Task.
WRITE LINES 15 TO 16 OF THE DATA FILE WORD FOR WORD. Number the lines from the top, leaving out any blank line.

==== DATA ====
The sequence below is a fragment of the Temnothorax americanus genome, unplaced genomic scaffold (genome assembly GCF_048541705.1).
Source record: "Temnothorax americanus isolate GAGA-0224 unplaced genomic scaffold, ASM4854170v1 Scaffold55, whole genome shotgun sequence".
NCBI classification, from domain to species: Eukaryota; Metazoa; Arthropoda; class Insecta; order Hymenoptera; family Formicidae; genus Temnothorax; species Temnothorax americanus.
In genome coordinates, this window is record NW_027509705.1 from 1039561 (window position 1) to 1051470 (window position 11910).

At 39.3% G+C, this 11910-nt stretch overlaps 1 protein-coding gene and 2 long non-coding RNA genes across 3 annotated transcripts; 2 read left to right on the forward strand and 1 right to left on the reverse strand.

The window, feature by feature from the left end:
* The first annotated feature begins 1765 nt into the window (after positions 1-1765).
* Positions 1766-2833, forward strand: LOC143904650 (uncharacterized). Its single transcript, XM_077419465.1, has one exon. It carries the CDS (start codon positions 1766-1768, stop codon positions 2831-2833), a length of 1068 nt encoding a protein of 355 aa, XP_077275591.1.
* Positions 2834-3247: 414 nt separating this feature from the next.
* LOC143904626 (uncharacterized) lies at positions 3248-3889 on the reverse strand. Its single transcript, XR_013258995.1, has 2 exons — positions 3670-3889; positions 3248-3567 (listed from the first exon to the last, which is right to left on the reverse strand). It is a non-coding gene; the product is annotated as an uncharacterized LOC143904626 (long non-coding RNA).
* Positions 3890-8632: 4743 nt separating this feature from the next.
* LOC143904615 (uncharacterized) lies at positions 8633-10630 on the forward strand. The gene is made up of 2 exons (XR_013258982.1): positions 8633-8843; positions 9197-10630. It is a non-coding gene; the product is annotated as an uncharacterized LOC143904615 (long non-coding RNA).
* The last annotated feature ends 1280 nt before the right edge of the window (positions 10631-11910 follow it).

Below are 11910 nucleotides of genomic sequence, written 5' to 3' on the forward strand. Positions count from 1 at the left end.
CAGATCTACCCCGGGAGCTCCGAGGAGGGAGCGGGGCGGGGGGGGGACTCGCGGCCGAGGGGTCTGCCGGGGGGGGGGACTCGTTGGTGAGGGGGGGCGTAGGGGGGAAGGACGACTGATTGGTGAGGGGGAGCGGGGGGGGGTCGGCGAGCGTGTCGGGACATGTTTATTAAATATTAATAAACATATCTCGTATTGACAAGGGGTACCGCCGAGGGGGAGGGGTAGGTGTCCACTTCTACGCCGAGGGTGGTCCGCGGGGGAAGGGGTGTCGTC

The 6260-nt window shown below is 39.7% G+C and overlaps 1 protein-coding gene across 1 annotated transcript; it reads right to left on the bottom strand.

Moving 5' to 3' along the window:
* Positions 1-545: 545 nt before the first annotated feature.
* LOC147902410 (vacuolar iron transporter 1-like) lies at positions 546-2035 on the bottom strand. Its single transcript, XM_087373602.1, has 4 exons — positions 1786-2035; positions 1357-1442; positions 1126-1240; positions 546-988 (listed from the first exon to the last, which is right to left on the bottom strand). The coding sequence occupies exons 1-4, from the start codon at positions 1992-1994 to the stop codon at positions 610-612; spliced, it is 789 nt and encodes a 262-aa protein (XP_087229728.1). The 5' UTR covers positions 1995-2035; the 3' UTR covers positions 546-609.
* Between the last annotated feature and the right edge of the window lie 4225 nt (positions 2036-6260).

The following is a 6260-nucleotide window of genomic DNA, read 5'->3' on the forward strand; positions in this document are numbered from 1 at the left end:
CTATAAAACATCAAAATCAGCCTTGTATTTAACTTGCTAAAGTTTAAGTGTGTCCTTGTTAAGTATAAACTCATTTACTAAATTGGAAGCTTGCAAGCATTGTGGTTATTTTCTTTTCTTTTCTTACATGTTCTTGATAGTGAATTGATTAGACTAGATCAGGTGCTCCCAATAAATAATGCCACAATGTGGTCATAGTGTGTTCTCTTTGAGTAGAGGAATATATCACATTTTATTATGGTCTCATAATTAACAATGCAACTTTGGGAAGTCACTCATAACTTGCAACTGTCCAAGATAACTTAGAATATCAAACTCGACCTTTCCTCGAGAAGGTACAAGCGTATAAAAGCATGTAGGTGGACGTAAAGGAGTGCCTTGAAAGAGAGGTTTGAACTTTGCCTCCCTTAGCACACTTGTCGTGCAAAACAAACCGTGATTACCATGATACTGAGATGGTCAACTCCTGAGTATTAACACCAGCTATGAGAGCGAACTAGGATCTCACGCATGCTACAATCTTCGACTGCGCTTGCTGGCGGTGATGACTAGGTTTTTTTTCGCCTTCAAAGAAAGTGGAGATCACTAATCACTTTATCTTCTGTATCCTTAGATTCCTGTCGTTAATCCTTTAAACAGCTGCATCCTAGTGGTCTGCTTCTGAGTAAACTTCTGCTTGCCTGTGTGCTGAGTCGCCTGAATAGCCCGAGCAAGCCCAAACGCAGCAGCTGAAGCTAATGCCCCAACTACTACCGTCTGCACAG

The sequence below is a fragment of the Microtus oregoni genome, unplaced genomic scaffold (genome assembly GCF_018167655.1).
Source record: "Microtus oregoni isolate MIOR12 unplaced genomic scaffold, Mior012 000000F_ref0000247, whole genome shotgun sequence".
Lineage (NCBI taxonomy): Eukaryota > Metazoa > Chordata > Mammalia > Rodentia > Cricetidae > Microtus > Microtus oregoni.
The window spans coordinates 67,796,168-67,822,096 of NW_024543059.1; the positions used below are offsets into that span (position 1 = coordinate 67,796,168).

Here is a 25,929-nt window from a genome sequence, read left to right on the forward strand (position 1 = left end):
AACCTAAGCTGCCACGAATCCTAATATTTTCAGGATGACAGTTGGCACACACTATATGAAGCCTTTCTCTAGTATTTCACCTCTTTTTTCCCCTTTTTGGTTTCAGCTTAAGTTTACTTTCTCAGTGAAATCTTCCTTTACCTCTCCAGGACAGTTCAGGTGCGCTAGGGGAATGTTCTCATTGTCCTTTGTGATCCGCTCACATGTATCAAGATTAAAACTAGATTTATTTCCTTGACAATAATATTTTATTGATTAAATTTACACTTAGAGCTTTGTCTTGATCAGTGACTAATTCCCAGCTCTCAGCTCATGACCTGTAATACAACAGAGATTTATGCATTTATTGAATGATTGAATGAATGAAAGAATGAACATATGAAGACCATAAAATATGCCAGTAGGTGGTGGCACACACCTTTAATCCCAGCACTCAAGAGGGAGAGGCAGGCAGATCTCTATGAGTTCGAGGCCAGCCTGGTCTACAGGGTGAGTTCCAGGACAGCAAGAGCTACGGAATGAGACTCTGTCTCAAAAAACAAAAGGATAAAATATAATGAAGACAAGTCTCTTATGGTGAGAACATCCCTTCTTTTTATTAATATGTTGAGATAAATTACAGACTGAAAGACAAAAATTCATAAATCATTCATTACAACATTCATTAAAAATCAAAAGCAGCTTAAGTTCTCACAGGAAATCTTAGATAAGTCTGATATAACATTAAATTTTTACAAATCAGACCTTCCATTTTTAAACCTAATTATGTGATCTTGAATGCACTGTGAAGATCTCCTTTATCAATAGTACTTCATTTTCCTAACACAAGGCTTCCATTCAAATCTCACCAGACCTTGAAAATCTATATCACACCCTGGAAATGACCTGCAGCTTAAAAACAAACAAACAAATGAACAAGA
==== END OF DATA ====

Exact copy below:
CAGATCTACCCCGGGAGCTCCGAGGAGGGAGCGGGGCGGGGGGGGGACTCGCGGCCGAGGGGTCTGCCGGGGGGGGGGACTCGTTGGTGAGGGGGGGCGTAGGGGGGAAGGACGACTGATTGGTGAGGGGGAGCGGGGGGGGGTCGGCGAGCGTGTCGGGACATGTTTATTAAATATTAATAAACATATCTCGTATTGACAAGGGGTACCGCCGAGGGGGAGGGGTAGGTGTCCACTTCTACGCCGAGGGTGGTCCGCGGGGGAAGGGGTGTCGTC

The 6260-nt window shown below is 39.7% G+C and overlaps 1 protein-coding gene across 1 annotated transcript; it reads right to left on the bottom strand.